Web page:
2019 Toyota Highlander vs The Competition


The Toyota Highlander has been a great success for the Japanese automaker since it made its United States debut for the 2001 model year. It reached its highest sales numbers in 2018, in the neighborhood of 244,000 units sold. As it rounds out its third generation and heads toward a redesign, the 2019 Highlander is more than holding its own against the competition. These rival midsized SUVs include the Honda Pilot, Nissan Pathfinder, Ford Explorer, Mazda CX-9, Chevrolet Traverse, Subaru Ascent, and Volkswagen Atlas.

This vehicle class has overtaken the minivan set, with families gravitating toward the extra utility of these three-row SUVs (technically, they are crossovers since they are built with unibody construction). All of the above vehicles start their pricing around $30,000, but the Highlander comes in lower than the Ascent, CX-9, and Explorer. We’ll look at some of their other similarities and differences below.





Performance and Fuel Economy

The Highlander is available in a hybrid variant that offers impressive fuel economy, but we’ll just discuss the conventional gas-engine model here. The ’19 Highlander’s base powertrain is a 2.7-liter four-cylinder engine making 185 horsepower paired with a six-speed automatic transmission; the default drivetrain is front-wheel drive, but all-wheel drive is available. The optional upgraded powertrain is a 3.5-liter 295 hp six-cylinder with an eight-speed transmission; Toyota does not have a turbocharged option. The Ascent, Atlas, and CX-9 also have standard four-cylinder engines, but theirs are turbocharged; the other competitors listed here come with a naturally aspirated V6 as their base engine. The V6 Highlander’s EPA-rated fuel economy of 21 city/27 highway is exceptional among this segment, matching the Ascent’s highest rating.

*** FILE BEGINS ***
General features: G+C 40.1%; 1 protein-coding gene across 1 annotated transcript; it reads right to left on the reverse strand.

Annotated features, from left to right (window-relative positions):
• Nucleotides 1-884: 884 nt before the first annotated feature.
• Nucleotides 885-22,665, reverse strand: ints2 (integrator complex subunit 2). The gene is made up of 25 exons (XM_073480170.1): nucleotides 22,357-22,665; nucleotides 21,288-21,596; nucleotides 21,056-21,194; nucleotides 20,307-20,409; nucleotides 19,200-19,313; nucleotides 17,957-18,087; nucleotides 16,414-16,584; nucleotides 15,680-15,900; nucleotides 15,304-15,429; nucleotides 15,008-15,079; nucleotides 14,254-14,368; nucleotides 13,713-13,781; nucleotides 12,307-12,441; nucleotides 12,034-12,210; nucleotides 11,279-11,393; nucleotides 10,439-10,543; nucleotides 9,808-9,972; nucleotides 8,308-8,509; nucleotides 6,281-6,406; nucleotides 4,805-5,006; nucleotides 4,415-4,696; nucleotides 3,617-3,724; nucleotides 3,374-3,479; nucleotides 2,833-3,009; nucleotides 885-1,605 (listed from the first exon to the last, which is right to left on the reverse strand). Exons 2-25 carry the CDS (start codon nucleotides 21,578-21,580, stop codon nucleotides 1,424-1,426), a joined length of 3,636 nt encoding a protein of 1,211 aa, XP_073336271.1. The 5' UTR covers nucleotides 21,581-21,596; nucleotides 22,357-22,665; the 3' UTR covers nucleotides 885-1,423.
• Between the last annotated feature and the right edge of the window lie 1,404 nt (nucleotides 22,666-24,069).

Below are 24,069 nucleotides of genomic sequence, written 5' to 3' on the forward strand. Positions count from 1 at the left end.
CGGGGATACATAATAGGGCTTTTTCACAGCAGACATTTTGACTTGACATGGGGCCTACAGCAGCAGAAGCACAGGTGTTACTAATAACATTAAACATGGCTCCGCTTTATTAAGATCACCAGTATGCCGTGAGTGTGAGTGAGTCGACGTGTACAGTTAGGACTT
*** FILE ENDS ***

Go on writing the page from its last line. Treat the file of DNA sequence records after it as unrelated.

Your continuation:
Passenger Comfort and Amenities

The three-row vehicles compared here offer seating for either seven or eight, depending on whether the second and third rows accommodate two passengers or three. Most of them come standard with a three-person third-row bench seat, with the availability of second-row captain’s chairs, which drops capacity to seven. The Explorer’s third-row seat only fits two occupants. The Highlander boasts the most front legroom in this segment, and it’s the only one that includes one-touch power windows for the first two rows as standard equipment.


Vehicle manufacturers know that safety ratings and advanced driver-assist technology are important to buyers, especially when they’re transporting a full passenger load. All of these rival vehicles come with at least a few standard active safety features on their base model, but the specific technologies that are included vary. Toyota, Honda, and Subaru are the only manufacturers that include collision warning and lane departure warning with active steering assist on their base models. The Highlander joins the Ascent, CX-9, Pathfinder, and Pilot as designees for the Insurance Institute for Highway Safety’s Top Safety Pick status (the Ascent is actually a Top Safety Pick+, the highest designation).